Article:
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The Service Manual link seems to not work any more. Can you verify the link or if that is not under your control, possibly send it to me directly?
:welcome: to SBF gwbeyer

John Deere is one of those companies unlike Toro or Ariens where they don't allow their information to be freely distributed. They will usually ask/force a site to remove anything of theirs that's copyrighted like ops manuals, parts manuals, ...
It's not uncommon to find links to something JD dead unless it's dealer or for sale and they are exceptionally expensive IMHO. So getting someone to send you a copy of their PDF is usually the way to go. :wink2:

.
 

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If you take that differential apart to clean and grease it you can also drill the cover and install a grease zerk. A couple easy pumps a year and you're good. I haven't been in mine yet but it appears to not have any seals so if you had the zerk and added some grease it should squish out at the axle openings the way a tie rod end or ball joint seeps grease when it's full.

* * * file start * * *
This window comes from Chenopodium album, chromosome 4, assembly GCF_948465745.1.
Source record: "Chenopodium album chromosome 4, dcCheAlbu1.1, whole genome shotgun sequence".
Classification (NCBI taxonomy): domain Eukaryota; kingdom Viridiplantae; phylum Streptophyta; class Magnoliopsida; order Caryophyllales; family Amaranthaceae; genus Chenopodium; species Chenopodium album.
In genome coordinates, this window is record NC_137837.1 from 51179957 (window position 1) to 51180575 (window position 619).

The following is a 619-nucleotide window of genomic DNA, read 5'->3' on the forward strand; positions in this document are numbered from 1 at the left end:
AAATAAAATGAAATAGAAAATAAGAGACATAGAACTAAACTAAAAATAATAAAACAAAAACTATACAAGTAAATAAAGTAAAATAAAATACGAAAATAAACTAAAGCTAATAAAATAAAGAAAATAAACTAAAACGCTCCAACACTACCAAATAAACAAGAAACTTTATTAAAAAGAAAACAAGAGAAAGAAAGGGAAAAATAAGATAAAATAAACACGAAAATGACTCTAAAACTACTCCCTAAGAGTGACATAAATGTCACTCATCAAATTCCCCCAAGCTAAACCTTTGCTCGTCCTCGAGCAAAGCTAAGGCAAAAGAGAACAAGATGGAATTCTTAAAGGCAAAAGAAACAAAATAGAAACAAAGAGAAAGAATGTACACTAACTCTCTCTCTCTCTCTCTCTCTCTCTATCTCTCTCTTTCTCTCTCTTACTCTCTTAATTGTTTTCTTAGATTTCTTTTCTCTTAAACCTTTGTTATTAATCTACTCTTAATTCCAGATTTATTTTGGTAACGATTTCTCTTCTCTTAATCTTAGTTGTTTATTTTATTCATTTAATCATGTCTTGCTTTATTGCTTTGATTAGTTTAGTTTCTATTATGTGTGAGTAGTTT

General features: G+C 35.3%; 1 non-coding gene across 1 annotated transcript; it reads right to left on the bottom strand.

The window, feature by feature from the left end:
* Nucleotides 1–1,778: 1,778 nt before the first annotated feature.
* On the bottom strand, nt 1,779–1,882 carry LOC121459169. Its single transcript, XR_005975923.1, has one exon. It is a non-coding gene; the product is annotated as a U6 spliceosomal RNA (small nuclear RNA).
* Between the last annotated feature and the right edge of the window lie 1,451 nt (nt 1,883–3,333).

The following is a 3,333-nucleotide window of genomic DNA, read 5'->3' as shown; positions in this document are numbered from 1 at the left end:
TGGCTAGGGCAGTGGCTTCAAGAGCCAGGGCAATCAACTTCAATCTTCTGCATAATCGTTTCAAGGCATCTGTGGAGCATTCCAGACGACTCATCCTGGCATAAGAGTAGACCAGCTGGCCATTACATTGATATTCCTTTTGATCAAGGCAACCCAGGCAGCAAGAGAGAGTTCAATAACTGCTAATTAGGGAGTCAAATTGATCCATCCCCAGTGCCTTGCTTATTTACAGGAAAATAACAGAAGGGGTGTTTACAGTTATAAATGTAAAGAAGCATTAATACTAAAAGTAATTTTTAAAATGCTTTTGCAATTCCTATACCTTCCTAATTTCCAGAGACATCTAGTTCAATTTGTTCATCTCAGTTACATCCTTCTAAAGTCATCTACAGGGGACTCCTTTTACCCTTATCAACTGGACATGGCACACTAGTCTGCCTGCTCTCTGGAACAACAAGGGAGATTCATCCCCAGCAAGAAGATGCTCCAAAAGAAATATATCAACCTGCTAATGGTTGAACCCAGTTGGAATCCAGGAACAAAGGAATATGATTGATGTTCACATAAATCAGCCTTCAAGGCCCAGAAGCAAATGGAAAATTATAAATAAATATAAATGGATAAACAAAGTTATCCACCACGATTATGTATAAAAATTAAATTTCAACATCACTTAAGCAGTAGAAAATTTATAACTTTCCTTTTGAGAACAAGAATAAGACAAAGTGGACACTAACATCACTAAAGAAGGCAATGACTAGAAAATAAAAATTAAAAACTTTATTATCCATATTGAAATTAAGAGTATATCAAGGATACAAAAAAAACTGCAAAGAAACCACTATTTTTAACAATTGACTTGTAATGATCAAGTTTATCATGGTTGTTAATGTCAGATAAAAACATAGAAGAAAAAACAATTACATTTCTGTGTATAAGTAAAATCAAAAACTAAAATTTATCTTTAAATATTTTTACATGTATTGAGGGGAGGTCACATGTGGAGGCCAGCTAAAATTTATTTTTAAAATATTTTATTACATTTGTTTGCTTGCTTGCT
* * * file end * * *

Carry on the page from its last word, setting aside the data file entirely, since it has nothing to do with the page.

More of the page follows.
Might be a little overkill but beats having water get in there.

.
 

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I also took my recently acquired JD 1032 apart earlier this summer... and found rust, seized shafts, dry differential etc. After much labor of love... it's running well but haven't tried it on snow yet. I did install a grease zerk in the housing of the differential as Kiss4aFrog suggested. Why this or having another way to keep the unit lubed is beyond me. The axle shafts were seized up with rust as well. Once I got those apart I used anti-seize to prevent that from happening again. I hope to try it soon here in Michigan.. but really no rush.
 

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Had a JD similar to yours, can't remember which one right now, in the 12 years I owned it I rarely tightened the large wingnut and never had a traction problem